Life of Bees

Photo by Roger Irwin

It is spring again, and that means that bees are buzzing about. Recently, two studies of bees have attempted to answer two basic questions – how honeybees fly and how bumblebees learn.

How honeybees take to the air has long been an unanswered question for scientists. Honeybee flight was first studied in France in the 1930s, when scientists determined that it was theoretically impossible for the heavy, short-winged bee to fly according to known rules of aerodynamics. Since bees obviously could fly, some critics have used the fact that science has been unable to answer the question as an example of the failure of science to explain natural phenomena.

However, Michael Dickinson of the California Institute of Technology has conducted a study, published in October 2005 in the Proceedings of the National Academy of Sciences, which has finally shed new light on the matter. The French scientists in the 1930s based their calculations on the belief that a honeybee’s wings were stiff. Dickinson found instead that honeybee wings are made of a supple material, which allows the bee to flap and rotate each wing 240 times a second, creating a vortex that sucks the bee into the air.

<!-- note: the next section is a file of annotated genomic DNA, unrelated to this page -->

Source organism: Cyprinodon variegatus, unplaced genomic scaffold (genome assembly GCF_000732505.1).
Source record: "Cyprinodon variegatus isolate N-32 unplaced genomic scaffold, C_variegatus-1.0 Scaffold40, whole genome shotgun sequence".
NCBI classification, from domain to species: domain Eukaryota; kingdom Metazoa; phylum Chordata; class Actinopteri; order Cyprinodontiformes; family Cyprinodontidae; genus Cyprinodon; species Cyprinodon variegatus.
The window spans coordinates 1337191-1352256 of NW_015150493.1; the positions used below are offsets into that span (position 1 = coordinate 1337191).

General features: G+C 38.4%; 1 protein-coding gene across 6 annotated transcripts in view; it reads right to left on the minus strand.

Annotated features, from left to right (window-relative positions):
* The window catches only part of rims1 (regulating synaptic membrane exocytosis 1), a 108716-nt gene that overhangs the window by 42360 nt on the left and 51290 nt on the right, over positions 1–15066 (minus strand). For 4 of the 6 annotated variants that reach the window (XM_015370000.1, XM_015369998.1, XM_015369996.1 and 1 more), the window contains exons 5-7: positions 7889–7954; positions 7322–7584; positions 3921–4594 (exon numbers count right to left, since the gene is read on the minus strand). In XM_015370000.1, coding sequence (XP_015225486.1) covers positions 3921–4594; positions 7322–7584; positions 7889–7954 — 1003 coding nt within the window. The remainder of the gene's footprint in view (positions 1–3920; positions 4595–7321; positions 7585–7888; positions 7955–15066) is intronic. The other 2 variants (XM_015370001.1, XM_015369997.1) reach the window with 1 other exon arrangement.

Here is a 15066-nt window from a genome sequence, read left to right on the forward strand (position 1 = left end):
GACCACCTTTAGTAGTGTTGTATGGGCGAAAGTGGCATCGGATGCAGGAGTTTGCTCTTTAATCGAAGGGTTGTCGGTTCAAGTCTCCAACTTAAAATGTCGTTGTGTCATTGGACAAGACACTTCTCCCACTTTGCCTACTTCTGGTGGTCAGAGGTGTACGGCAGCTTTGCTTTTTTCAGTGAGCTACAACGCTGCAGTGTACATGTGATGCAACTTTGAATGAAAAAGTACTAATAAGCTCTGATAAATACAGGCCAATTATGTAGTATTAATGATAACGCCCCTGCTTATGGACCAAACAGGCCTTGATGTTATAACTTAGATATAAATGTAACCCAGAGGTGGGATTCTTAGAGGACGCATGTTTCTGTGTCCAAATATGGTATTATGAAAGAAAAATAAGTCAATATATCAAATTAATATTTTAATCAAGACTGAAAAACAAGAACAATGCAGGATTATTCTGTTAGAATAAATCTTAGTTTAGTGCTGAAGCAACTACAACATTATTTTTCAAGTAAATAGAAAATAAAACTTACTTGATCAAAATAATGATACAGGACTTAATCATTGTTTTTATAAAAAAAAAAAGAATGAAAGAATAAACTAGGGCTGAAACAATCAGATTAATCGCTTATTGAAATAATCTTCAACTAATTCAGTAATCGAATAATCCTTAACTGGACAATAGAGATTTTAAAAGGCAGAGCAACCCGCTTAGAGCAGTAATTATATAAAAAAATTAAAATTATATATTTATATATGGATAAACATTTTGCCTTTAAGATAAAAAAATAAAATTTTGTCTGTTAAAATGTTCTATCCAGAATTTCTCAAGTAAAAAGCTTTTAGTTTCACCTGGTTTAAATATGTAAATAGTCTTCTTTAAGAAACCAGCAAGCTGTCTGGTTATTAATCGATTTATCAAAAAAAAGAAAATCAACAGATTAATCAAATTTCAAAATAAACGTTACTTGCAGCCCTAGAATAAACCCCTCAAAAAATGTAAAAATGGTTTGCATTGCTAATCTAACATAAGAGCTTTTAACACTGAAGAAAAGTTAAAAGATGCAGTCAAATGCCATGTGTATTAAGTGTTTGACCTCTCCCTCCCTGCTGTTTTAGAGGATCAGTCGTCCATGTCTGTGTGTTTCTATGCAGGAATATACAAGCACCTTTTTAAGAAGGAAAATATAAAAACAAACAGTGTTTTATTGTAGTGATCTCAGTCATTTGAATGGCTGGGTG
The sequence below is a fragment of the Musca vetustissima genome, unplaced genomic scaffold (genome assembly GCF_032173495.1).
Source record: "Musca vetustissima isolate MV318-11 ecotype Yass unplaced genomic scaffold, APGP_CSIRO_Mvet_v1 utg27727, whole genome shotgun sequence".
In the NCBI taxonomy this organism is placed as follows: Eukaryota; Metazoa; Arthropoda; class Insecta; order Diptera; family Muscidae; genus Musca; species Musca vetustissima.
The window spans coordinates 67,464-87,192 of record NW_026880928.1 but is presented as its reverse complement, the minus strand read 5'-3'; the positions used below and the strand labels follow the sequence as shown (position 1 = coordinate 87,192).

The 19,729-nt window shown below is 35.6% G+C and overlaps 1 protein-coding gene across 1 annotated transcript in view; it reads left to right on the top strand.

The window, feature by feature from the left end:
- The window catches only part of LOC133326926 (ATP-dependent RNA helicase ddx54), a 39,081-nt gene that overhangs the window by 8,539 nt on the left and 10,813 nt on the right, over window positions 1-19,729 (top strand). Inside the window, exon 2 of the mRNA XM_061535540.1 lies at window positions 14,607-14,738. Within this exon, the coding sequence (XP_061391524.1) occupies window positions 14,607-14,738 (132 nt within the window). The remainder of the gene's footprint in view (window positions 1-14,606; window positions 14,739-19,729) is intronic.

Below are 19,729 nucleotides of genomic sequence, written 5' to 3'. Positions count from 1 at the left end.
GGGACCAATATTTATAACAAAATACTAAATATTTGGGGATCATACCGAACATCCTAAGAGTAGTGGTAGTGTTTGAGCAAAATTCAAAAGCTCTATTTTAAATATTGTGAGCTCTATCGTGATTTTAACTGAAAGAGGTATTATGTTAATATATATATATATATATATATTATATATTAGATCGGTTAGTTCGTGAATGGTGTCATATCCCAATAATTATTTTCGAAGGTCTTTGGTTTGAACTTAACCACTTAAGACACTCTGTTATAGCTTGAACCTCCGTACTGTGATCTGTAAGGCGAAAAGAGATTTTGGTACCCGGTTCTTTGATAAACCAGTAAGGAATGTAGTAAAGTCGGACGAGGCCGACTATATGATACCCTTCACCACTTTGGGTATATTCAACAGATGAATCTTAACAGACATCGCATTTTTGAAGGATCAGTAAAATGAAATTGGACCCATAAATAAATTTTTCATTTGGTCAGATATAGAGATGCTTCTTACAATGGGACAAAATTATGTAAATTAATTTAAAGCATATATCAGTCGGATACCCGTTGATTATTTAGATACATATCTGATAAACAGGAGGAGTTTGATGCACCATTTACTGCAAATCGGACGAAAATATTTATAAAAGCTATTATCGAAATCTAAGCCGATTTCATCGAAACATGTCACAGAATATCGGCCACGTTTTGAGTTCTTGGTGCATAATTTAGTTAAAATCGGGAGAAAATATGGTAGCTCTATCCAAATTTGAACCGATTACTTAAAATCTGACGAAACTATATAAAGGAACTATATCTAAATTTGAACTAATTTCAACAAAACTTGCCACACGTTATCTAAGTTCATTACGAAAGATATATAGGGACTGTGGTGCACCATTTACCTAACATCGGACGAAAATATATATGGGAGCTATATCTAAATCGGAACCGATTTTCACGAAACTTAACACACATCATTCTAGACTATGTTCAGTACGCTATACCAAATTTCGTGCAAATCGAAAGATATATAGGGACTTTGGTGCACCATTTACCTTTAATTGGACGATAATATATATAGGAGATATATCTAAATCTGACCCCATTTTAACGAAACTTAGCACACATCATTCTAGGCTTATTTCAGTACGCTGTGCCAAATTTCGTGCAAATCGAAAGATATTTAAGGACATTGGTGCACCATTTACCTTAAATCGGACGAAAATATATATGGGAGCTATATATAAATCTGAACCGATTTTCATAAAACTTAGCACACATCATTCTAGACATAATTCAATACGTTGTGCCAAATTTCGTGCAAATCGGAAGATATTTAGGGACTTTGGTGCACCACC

Dickinson also found that though bees maintain a constant rate of flapping regardless of air density, they adjust the amplitude of each stroke to compensate for more difficulty creating lift at higher altitudes. In dense air near the earth’s surface, the amplitude of a bee’s wing stroke is less than 90 degrees, while in less-dense air a bee increases the arc of the stroke. Fine-tuning the amplitude also allows the bee to create more lift as it carries a heavy load of nectar or pollen.

That mystery solved, another team of scientists has discovered how the honeybee’s cousin, the bumblebee, learns which flowers are the best to dine on. At the University of Arizona, researchers set up an observation station where bees were specially trained to feast on only certain flowers. Non-trained bees were then allowed to observe the trained bees as they ate, with the trained bees being none-the-wiser. After watching, the hungry observers were released into an exact replica of the station, where they chose to dine on exactly the same types of flowers as the first group.

A second test by the researchers involved creating bee look-alikes and placing them on, or suspending them above, certain flowers. The observer bees watched this scene for a few minutes, and then the look-alikes were removed. When the observers were brought in, they chose the flower species that the faux bees favored. Previously, only birds, marine mammals and primates were thought to be able to learn by observing their neighbors, but now it seems that the social bumblebee has joined the ranks.

  1. Veronica Frostick → in VT
    Jul 09, 2011

    Have observed a “bee”, or impostor on my garden flowers.  It looks like a honeybee, but is almost twice as big.  It also has a large round head.Does anyone know what this is?  Thanks in advance.

  2. Emily Rowe
    Jul 11, 2011

    Hey Veronica, check out this article from our summer 2009 edition: If you are still confused, send us a pic!

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